by Lebo Mashifane
EPOC (Ekurhuleni Pride Organising Committee) is a LGBTI organisation based in Vergenoeg, in KwaThema township, East Rand, Gauteng – South Africa.
On May 17th, 2014 about 25 individuals including myself attended an outreach programme organised by EPOC. The outreach programme is aimed at working together with other LGBTI organisations in townships of Ekurhuleni. This time EPOC KwaThema is liaising with Imbumba, Kingsway.
I got to EPOC offices in Vergenoeg and got a t-shirt printed ”Health for men”. Everybody was wearing the T-shirt and we all contributed R32- (South African rands). Please note that only EPOC’s members who paid that amount because they came from KwaThema which is far from Kingsway.
When we got to Kingsway we met Nkosinathi Dlamini and Sihle Kumalo who are directors of Imbumba, a LGBTI organisation in Kingsway. Dlamini and Kumalo started Imbumba in August 2013 and currently has seven (7) members.
Nathi is a superlicious (I just made that up when I saw him) amazingly flamboyant gay.
Sihle is a very well grounded lesbian that knows what her aims are, and will not give up on them. They are such an exuberant duo zest for life and they do not let their adversities get in the way of achieving the goal of a homophobic free society.
Not many people attended from Imbumba organisation. As Imbumba directors say, that Kingsway is a gay unfriendly society. The LGBTI community here is also not interested in an ”organisation”.
As Sihle says that “they say that an organisation won’t do anything for them, it doesn’t pay them”. However, when something happens to them (such as hate crime related incidents), they run to Imbumba for support. These two individuals don’t rest, they still offer full support to the gays and lesbians of Kingsway.
They are determined to establish their organization, regardless of the challenges they are faced with on a daily basis. They have now united with EPOC in order to have support instead of struggling solely with their battles. EPOC has open doors for Imbumba to join hands and stand strong as a collective.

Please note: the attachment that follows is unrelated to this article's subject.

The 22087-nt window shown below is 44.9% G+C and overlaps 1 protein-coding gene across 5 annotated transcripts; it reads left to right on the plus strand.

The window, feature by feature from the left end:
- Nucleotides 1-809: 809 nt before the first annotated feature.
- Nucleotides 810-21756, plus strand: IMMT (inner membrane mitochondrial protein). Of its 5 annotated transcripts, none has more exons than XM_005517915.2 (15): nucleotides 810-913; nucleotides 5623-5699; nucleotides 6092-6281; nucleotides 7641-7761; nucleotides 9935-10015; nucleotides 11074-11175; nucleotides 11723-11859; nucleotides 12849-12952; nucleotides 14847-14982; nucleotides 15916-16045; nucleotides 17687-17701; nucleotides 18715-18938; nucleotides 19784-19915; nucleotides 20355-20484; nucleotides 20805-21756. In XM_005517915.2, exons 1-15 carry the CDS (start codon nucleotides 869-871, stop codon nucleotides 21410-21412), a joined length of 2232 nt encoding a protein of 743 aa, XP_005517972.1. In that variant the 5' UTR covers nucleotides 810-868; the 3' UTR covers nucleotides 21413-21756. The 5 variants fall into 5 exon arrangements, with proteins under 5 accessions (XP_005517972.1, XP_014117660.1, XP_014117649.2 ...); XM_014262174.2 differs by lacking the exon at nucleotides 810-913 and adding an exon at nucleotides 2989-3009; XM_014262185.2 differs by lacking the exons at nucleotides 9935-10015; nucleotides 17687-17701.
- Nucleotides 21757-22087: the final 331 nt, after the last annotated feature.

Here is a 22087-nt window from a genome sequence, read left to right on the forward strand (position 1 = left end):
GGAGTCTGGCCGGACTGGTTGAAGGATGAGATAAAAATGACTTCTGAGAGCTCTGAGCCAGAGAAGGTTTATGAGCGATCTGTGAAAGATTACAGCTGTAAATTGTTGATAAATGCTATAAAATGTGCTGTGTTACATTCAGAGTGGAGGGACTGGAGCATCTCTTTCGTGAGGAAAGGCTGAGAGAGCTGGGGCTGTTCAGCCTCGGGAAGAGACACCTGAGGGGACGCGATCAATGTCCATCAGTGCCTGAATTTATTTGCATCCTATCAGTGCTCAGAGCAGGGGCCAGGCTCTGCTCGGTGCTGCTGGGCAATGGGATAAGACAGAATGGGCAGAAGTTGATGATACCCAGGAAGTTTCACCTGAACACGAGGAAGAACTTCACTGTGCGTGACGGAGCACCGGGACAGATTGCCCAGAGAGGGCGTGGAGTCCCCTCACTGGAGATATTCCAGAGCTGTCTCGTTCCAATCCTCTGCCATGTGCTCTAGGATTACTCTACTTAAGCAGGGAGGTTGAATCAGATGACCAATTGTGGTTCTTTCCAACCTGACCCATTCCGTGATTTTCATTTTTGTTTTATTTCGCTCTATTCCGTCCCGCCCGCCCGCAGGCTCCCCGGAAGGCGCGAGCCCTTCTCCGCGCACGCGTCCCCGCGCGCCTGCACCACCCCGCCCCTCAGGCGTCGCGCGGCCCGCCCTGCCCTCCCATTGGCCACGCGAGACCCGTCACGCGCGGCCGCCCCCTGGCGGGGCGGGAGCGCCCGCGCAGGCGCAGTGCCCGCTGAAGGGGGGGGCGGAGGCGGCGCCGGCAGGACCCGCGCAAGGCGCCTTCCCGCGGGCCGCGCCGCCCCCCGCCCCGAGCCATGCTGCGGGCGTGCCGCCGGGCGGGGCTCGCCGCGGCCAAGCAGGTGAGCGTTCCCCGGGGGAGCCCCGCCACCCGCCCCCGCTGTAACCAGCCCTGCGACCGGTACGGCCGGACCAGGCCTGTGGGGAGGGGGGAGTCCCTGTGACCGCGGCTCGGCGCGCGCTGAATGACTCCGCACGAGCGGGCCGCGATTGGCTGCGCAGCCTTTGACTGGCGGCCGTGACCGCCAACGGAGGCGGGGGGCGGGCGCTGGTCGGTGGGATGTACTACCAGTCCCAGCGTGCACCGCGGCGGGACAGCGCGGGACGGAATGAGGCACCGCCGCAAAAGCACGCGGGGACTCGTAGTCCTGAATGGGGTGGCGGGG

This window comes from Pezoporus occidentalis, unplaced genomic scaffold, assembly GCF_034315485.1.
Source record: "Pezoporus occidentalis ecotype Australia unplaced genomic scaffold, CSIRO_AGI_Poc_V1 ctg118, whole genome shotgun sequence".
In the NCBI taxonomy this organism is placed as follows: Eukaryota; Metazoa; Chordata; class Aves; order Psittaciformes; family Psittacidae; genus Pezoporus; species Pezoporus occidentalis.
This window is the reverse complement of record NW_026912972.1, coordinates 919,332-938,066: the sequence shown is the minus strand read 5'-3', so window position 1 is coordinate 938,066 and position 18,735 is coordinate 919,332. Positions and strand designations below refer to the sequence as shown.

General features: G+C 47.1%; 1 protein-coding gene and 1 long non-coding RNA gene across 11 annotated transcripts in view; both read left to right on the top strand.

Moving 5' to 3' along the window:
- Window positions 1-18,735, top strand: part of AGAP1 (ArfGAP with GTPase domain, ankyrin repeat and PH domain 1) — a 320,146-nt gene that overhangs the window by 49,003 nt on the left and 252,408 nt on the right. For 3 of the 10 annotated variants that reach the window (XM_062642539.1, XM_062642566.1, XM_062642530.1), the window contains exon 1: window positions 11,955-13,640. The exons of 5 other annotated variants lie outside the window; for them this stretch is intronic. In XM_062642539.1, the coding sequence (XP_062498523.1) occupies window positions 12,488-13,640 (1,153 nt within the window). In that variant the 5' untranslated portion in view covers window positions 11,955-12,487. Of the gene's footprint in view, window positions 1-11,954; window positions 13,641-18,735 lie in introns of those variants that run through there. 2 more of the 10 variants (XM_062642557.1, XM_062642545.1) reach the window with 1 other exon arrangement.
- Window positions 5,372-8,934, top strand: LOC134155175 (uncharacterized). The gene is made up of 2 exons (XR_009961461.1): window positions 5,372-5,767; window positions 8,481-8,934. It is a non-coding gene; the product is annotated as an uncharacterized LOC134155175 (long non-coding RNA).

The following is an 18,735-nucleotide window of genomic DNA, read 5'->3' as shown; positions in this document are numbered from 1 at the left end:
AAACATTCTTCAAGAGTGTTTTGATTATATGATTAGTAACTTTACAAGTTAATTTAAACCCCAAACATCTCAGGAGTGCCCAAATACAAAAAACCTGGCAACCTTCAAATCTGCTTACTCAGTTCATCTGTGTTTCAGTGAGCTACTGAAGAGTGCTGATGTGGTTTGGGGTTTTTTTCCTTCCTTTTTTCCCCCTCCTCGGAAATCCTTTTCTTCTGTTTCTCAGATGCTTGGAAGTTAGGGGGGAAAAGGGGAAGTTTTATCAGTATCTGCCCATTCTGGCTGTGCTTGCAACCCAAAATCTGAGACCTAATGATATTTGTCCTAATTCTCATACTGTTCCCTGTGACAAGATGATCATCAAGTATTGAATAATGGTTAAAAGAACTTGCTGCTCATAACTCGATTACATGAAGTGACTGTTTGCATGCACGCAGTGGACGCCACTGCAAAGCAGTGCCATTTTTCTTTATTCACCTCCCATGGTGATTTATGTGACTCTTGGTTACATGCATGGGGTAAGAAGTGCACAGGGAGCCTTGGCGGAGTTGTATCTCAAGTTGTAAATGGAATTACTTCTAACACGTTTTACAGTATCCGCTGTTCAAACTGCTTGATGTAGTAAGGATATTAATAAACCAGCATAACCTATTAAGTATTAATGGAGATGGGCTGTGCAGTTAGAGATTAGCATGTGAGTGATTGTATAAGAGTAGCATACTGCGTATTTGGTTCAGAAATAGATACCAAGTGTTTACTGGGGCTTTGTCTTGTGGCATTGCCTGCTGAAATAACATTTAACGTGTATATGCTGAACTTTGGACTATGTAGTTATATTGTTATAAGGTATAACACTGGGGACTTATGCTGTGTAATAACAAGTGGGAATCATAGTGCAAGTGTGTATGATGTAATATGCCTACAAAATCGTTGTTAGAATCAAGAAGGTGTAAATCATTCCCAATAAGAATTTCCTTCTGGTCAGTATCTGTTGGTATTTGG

These organisations are vital to African societies because homophobia is a serious ailment in our communities. Without these organisations we are lost with no guidance, no support and no identification on our existence as LGBTIQ’s.
About the author
Lebogang Mashifane is a videographer and video editor. She was born on the 3rd May 1989 in KwaThema, the township of Springs in East Rand, Gauteng Province.
After completing junior school, she relocated to Cape Town. She completed her matric at Norman Henshilwood High School.
After matric she worked as a customer care agent and also a debt collector at call centres for a year in order to raise funds to further her education.
She studied Multimedia Technology at Cape Peninsula University of Technology (CPUT).
In 2013, she did an internship at Spirit Sister Productions for a year and worked as a camera operator for Kenilworth Racing TV Department. Besides her job, she documented poetry sessions in and around Cape Town. She also captured performances at Baxter Theatre, Wits Theatre and Gauteng Arts Theatre.
She has captured various LGBTI events and freelanced for Gender Dynamix (GDX). She has worked closely with Zanele Muholi/ Inkanyiso and appears in Faces and Phases series.
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l lyk dis show very much